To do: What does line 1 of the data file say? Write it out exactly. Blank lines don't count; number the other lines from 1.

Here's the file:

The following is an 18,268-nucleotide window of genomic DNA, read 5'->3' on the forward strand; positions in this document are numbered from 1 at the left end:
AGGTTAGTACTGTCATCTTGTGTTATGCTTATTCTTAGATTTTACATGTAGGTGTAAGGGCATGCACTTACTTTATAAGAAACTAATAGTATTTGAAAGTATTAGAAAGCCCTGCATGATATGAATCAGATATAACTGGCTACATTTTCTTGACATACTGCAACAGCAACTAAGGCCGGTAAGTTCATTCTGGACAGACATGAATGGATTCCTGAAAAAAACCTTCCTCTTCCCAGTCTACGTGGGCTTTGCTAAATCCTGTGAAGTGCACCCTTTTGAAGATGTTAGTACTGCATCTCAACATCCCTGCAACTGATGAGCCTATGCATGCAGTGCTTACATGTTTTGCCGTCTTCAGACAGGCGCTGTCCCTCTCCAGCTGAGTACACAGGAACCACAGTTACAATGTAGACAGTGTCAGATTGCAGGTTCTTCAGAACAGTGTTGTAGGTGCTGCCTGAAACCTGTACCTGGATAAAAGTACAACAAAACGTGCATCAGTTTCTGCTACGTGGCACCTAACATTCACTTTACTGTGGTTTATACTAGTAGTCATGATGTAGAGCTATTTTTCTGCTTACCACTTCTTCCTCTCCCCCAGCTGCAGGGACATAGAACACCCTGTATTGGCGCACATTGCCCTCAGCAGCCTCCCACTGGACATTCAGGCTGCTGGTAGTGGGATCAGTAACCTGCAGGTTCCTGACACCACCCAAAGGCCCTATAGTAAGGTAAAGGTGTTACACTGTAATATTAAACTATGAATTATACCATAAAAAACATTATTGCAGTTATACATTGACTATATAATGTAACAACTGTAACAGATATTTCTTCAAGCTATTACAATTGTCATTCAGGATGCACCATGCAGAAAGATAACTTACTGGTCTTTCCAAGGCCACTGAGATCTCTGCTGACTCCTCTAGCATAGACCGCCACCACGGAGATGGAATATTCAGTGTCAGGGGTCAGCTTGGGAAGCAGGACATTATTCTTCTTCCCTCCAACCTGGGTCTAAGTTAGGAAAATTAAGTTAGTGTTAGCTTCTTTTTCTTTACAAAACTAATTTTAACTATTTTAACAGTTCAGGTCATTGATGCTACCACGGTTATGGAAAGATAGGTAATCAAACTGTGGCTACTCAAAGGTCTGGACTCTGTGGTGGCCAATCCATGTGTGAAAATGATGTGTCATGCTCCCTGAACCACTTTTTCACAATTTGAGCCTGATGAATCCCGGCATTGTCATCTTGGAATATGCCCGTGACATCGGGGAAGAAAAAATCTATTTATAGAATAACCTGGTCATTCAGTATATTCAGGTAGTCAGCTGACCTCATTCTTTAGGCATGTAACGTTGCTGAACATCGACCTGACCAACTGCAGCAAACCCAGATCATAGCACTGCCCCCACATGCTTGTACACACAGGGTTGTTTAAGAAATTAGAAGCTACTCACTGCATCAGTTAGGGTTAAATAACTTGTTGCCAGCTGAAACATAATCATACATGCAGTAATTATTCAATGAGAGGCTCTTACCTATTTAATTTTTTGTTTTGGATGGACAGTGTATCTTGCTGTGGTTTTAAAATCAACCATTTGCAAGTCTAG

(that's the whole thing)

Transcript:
The following is an 18,268-nucleotide window of genomic DNA, read 5'->3' on the forward strand; positions in this document are numbered from 1 at the left end: